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Ballard v. Holinka

February 27, 2009

STEPHEN C. BALLARD, PLAINTIFF,
v.
CAROL HOLINKA, ET AL., DEFENDANTS.



The opinion of the court was delivered by: Richard W. Roberts United States District Judge

MEMORANDUM OPINION

This matter is before the Court on defendants' Motion to Dismiss or, in the Alternative, to Transfer. For the reasons stated below, the Court will dismiss some claims and transfer the remaining claims to the United States District Court for the District of Minnesota.

I. BACKGROUND

At all times relevant to the complaint, plaintiff was incarcerated at the Federal Correctional Institution in Waseca, Minnesota ("FCI Waseca") and defendant Carol Holinka ("Holinka") was its Warden.*fn1

A. July 2006 Issue of American Curves

Bureau of Prisons ("BOP") Program Statement 5266.10, Incoming Publications (1/10/2003), permits a warden to block certain material from being delivered to an inmate. It provides:

The Warden may reject a publication only if it is determined detrimental to the security, good order, or discipline of the institution or if it might facilitate criminal activity. The Warden may not reject a publication solely because its content is religious, philosophical, political, social or sexual, or because its content is unpopular or repugnant. Publications which may be rejected by a Warden include but are not limited to publications which [include] sexually explicit material which by its nature or content poses a threat to the security, good order, or discipline of the institution, or facilitates criminal activity.

Id., Sec. 6.b.(7). Only the Warden or Acting Warden may reject an incoming publication. Id. If the Warden rejects a publication, she "shall promptly advise the inmate in writing of the decision and the reasons for it [and] [t]he notice must contain reference to the specific article(s) or material(s) considered objectionable." Id., Sec. 6.d. In addition, BOP is subject to the Ensign Amendment, which provides:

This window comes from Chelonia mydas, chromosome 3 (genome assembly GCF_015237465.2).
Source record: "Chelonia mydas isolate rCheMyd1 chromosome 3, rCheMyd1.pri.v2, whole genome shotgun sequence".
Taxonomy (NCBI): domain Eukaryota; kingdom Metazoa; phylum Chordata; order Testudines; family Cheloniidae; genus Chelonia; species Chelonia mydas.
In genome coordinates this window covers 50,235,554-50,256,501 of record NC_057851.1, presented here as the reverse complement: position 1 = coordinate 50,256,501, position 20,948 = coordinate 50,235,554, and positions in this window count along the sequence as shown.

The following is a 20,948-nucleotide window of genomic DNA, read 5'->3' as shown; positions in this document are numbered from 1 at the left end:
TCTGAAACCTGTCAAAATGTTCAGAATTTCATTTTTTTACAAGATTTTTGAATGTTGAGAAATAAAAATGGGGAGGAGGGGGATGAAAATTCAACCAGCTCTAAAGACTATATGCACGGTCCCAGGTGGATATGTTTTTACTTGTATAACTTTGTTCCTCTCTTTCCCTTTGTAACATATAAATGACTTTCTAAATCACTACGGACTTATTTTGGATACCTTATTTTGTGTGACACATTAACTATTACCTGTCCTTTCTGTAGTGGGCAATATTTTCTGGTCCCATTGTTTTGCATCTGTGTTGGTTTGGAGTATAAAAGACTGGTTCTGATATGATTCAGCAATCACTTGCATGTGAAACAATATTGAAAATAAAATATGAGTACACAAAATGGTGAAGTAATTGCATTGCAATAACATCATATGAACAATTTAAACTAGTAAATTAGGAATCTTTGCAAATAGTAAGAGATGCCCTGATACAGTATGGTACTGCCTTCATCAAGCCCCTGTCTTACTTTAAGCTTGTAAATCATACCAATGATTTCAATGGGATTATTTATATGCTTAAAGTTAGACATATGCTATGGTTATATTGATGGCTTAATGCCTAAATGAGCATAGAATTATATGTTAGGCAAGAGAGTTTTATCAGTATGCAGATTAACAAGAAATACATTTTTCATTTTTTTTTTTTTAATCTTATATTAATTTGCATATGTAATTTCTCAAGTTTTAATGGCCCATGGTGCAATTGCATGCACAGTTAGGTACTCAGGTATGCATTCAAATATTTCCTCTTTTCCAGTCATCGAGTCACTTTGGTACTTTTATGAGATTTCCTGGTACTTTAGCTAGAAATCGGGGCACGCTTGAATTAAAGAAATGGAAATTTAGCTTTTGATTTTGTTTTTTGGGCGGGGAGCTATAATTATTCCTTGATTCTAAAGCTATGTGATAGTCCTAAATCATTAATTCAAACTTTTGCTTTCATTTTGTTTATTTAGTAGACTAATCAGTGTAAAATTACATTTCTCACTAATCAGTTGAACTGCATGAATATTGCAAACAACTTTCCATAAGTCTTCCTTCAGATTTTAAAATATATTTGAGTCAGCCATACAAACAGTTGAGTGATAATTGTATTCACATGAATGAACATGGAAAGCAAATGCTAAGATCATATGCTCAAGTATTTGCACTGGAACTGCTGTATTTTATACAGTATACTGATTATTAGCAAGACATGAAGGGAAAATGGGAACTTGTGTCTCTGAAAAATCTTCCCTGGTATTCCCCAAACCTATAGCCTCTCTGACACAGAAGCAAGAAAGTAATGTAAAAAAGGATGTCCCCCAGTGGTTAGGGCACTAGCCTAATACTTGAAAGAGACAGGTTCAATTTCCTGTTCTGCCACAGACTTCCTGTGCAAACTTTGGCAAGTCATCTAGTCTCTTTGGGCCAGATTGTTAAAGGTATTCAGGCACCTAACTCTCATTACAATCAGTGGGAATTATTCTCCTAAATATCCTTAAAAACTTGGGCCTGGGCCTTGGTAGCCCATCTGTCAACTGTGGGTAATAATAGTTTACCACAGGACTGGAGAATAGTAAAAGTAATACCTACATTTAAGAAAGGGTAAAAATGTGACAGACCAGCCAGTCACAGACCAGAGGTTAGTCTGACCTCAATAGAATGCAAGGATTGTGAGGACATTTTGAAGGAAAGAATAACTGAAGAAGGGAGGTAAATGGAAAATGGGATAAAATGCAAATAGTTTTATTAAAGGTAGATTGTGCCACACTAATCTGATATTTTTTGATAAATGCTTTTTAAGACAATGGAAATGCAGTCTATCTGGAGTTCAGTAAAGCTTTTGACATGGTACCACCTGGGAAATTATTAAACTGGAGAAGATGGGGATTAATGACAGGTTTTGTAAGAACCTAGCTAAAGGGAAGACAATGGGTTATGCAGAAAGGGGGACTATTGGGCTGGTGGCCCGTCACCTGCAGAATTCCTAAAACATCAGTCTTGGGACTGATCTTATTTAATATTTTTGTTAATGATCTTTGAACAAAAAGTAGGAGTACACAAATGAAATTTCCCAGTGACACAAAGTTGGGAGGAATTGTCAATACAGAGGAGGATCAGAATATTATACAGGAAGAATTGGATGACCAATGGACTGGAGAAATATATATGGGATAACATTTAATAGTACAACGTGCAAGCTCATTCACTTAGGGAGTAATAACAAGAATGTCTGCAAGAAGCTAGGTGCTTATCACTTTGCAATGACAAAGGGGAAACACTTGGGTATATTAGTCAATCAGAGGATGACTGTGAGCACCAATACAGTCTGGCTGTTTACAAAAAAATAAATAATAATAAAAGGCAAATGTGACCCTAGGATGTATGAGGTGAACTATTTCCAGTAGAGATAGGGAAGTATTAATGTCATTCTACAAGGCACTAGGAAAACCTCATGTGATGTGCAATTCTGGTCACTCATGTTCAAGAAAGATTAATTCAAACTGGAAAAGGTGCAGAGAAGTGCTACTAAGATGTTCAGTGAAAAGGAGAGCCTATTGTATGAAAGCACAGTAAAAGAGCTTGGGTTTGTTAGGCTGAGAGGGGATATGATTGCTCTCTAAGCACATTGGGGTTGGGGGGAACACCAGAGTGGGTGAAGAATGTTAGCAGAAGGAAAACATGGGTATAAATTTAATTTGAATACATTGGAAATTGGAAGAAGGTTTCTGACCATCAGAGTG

None of the funds made available . . . to the Federal Bureau of Prisons may be used to distribute or make available any commercially published information or material to a prisoner when it is made known to the Federal Official having authority to obligate or expend such funds that such information or material is sexually explicit or features nudity.

Id., Sec. 7 (emphasis added).*fn2 In this circumstance, either the Warden or designated Mail Room staff "shall return the information or material to the publisher or sender." Id., Sec. 7.a. The inmate to whom the material is sent is "notified via use of the Notification to Inmate of Return of Publication or Materials." Id., Sec. 7.a.(8). The material is returned to the publisher, and the inmate may not review the material even for the purpose of filing an inmate grievance. See id., Sec. 7.a.(7), (9). For purposes of the Ensign Amendment, the term "nudity" means "a pictorial depiction where genitalia or female breasts are exposed." Id., Sec. 7.b.(2). Information or material "features" nudity if it: contains depictions of nudity or sexually explicit conduct on a routine or regular basis or promotes itself based upon such depictions in the case of individual one-time issues. Publications containing nudity illustrative of medical, educational, or anthropological content may be excluded from this definition.

Id., Sec. 7.b.(3).*fn3 "Sports magazine swimsuit issues" are "examples of commercial publications which . . . may be distributed to inmates even though they may contain nudity because the publication[s] do[] not feature nudity." Id., Sec. 7.b.(3). (emphasis in original). However, "[a]ny publication may change a single issue . . . at any time which would allow it to become . . . non-acceptable for distribution." Id.

On or about June 27, 2006, plaintiff received a notice that his July 2006 issue of American Curves magazine was rejected and returned to the publisher on the ground that the BOP cannot use appropriated funds to distribute a magazine which features nudity. See Complaint ("Compl.") ¶¶ 4-6 & Ex. A (Notification to Inmate of Return of Publication or Materials) (exhibit designation by the Court).*fn4 Plaintiff promptly availed himself of the Administrative Remedy Program by filing a grievance to "appeal[] the rejection of [the] July 2006 issue of American Curves." Id., Ex. B (Informal Resolution Attempt). His request was denied at each stage. See id.¶¶ 22-25 & Ex. D (Warden Holinka's September 15, 2006 Administrative Remedy Response), Ex. F (October 27, 2006 Response to Regional Administrative Remedy Appeal) & Ex. H (January 27, 2007 Response by the Administrator of National Inmate Appeals).

According to plaintiff, the July 2006 issue of American Curves "is a sports magazine swimsuit issue," Compl. ¶ 13, which "does not contain depictions of nudity or sexually explicit conduct on a routine or regular basis." Id. ¶ 11. He asserts that American Curves does not "feature nudity" as these terms are defined in Program Statement 5266.10, such that defendants "acted with malice or reckless disregard for Plaintiff Ballard's First Amendment rights" in rejecting the July 2006 issue. Id. ¶ 36. In the alternative, plaintiff asserts that Program Statement 5266.10 is void for vagueness because it does not define the phrase "routine or regular basis."

Id. ¶¶ 37-39.

B. Limits on the Purchase ...


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